4. What is the worst part of your job?
The worst part of my work is when a client receives a garment that does not fit. Although this rarely happens, it’s still very disappointing, and I hate that we have inconvenienced the client. The bright side is that we get to show off our customer service – we maintain a 100% satisfaction rate because we do everything we can to make the client whole. We reimburse shipping, cover the cost of alterations, and in extreme cases remake the suit or shirt outright. All the while we keep the client informed and aware of our progress. I find that this last part is vitally important – people don’t want to be left in the dark.
5. What are the best parts of your job?
Helping people – We’re not saving lives, but a well-fitted suit can change them. A hand-made custom suit is about confidence and knowing that you look good. This affects everything, from the way you walk to the way others perceive you. Nothing makes my day better than speaking with a client and hearing how much he loves his new clothing and the way he, for the first time, received unsolicited comments about how great he looks. I’ve had clients attribute all types of successes to our clothing, from nailing high level interviews to being able to confidently meet with fashion conscious clients to just looking great on their wedding day.
Pride & Passion – I love telling complete strangers about A Tailored Suit and how we are revolutionizing the menswear industry. Once or twice a month I pull an all-nighter writing and doing research because I’m wrapped up in an idea that just can’t wait till tomorrow. I seriously think I would miss meals if it wasn’t for my awesome wife calling and reminding me to eat. How many people can say they voluntarily do this and still love their work?
Control – A lot of friends have been laid off in the last year, all because of events out of their control. I can’t control the economy, but I can control the way A Tailored Suit presents itself to the world. Every day I have a direct effect on increasing awareness of my company and can see immediately the effect of following up with potential clients and building relationships through social media platforms. I do not live in dread of losing my job; instead I live with the knowledge that my success (or lack of) is a direct result of my actions and decisions.
Teaching – I love helping people understand custom clothing and how by paying attention to their unique features they can build clothing that helps them shine. Speaking with new clients, it’s interesting to learn why they have sought us out and exciting to work with them as we solve their problems. And this is just the direct interaction – at least once a week I get an email from someone who thanks us for the info in our style guide or an article we’ve placed out on the web. In addition, I recently started an internship program and have had a great time teaching the skills I’ve acquired over my career. In all it’s very gratifying to know that your work enhances lives.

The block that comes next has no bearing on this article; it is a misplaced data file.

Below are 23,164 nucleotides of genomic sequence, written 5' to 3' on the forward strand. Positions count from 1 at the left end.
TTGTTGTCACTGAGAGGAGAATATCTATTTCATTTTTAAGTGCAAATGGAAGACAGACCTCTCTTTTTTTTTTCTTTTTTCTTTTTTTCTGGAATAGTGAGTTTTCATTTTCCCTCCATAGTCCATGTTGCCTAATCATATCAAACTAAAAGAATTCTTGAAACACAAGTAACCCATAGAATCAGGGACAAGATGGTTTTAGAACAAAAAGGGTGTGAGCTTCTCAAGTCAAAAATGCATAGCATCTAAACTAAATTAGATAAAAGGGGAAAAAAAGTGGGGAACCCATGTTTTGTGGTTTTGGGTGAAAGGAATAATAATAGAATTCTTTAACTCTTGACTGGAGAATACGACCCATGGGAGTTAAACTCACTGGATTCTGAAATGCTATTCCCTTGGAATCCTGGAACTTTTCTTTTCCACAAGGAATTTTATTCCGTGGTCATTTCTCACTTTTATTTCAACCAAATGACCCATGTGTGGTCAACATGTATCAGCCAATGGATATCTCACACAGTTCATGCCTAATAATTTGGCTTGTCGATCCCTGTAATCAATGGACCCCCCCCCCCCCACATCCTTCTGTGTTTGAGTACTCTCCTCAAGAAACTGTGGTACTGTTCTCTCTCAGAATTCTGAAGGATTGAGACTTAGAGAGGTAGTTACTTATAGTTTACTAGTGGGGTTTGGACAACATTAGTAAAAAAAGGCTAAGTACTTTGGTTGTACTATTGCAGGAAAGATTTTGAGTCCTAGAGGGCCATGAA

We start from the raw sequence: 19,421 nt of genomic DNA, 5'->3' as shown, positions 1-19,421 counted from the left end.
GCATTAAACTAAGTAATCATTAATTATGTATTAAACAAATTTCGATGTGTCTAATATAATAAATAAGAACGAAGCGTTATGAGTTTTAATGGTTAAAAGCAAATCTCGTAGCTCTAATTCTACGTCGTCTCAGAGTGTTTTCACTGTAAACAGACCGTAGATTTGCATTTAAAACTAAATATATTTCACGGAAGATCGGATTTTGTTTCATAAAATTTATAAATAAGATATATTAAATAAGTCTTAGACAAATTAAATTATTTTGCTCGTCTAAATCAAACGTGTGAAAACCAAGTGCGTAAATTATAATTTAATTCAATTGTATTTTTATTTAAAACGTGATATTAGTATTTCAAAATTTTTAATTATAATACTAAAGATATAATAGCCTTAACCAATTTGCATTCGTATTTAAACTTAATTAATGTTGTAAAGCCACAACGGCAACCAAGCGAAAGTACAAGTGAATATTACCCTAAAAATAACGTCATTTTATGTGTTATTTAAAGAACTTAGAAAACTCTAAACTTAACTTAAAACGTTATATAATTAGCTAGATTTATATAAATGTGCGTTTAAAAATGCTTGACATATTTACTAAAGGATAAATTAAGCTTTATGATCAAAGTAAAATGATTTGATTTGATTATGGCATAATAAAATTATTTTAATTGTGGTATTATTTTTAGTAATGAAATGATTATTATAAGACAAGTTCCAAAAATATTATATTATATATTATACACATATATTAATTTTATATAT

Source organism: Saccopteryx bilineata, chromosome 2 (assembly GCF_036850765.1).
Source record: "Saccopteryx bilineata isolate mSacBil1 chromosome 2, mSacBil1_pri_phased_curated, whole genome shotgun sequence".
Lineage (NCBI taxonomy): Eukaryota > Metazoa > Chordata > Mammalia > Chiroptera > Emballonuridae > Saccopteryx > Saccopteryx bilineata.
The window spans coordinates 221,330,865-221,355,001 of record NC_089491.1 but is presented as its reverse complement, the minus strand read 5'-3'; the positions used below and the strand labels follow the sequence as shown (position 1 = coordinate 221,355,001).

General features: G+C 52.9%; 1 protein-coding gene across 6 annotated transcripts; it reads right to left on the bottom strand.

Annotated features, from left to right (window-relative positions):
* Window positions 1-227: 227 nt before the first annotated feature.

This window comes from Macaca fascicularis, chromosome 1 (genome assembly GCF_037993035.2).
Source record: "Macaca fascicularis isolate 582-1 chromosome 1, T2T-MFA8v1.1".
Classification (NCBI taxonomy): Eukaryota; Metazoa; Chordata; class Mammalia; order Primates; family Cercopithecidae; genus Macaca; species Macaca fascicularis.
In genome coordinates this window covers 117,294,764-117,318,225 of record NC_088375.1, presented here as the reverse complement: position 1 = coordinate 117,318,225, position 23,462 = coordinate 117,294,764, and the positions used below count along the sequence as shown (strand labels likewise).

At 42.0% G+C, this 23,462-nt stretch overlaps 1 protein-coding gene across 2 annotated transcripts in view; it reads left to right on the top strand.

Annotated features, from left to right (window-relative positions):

6. What is the biggest misconception people have about your work?
The biggest misconception we battle is that most men think big box stores are their only option for clothing; thus they settle for clothing that neither fits nor compliments them. What few realize is that the price of name brand clothing is often very similar to what a custom garment would cost. Our business model, that of ordering a hand-made suit or shirt virtually without meeting a tailor face to face, is new, and we therefore spend a lot of time raising awareness of the possibilities online custom clothing enables. We counter hesitation and reduce the risk of our clients by offering a 100% satisfaction guarantee, free style consultations, and encouraging independent reviews verifying the quality of our work. In 10 years I think that buying custom clothing online is going to be like buying an airline ticket is today, a no-brainer decision for most.
7. What is the work /life balance like? Is it hard to separate your work and your life when you’re self-employed?
We’re still in the start-up phase and at this point the separation between work and home life is blurry; workdays easily stretch to 10-14 hours to include weekends. You have to be careful; it’s very easy to get sucked in and work even more. I try to focus on working productively and make a point to have two meals a day with my family, play with my kids, and have a cup of coffee with my wife.
8. What advice/tips would you give to other men who want to quit their 9-5 and take the plunge into entrepreneurship?
Understand why you are starting your own business –Figure out why you want your own business and write it down so that you can stay on track. The happiest people I’ve met are those who not only achieved their goals, but realized they achieved them and then took the time to enjoy their success. Starting your own company is giving everything you have for possibly years on end with no guarantee of financial success; but if done right, the satisfaction of choosing your own path makes an 18 hour workday seem, well, more like an adventure than work.